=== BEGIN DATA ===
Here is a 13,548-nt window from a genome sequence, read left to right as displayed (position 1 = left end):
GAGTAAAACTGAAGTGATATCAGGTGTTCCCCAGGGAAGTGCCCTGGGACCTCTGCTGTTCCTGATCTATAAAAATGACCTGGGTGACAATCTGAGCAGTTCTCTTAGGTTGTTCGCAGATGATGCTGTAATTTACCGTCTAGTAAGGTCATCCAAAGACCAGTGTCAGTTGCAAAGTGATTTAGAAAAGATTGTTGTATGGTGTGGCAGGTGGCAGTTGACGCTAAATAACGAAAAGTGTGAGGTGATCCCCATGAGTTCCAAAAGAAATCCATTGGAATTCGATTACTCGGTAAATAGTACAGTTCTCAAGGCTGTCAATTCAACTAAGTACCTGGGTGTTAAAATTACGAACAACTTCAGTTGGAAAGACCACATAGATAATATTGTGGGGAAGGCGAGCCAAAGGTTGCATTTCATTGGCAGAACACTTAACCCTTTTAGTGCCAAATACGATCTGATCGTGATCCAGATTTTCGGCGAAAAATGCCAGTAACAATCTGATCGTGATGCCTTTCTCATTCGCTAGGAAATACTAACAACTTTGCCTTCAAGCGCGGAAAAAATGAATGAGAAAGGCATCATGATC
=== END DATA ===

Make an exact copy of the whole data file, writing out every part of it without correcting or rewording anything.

Here is a 13,548-nt window from a genome sequence, read left to right as displayed (position 1 = left end):
GAGTAAAACTGAAGTGATATCAGGTGTTCCCCAGGGAAGTGCCCTGGGACCTCTGCTGTTCCTGATCTATAAAAATGACCTGGGTGACAATCTGAGCAGTTCTCTTAGGTTGTTCGCAGATGATGCTGTAATTTACCGTCTAGTAAGGTCATCCAAAGACCAGTGTCAGTTGCAAAGTGATTTAGAAAAGATTGTTGTATGGTGTGGCAGGTGGCAGTTGACGCTAAATAACGAAAAGTGTGAGGTGATCCCCATGAGTTCCAAAAGAAATCCATTGGAATTCGATTACTCGGTAAATAGTACAGTTCTCAAGGCTGTCAATTCAACTAAGTACCTGGGTGTTAAAATTACGAACAACTTCAGTTGGAAAGACCACATAGATAATATTGTGGGGAAGGCGAGCCAAAGGTTGCATTTCATTGGCAGAACACTTAACCCTTTTAGTGCCAAATACGATCTGATCGTGATCCAGATTTTCGGCGAAAAATGCCAGTAACAATCTGATCGTGATGCCTTTCTCATTCGCTAGGAAATACTAACAACTTTGCCTTCAAGCGCGGAAAAAATGAATGAGAAAGGCATCATGATC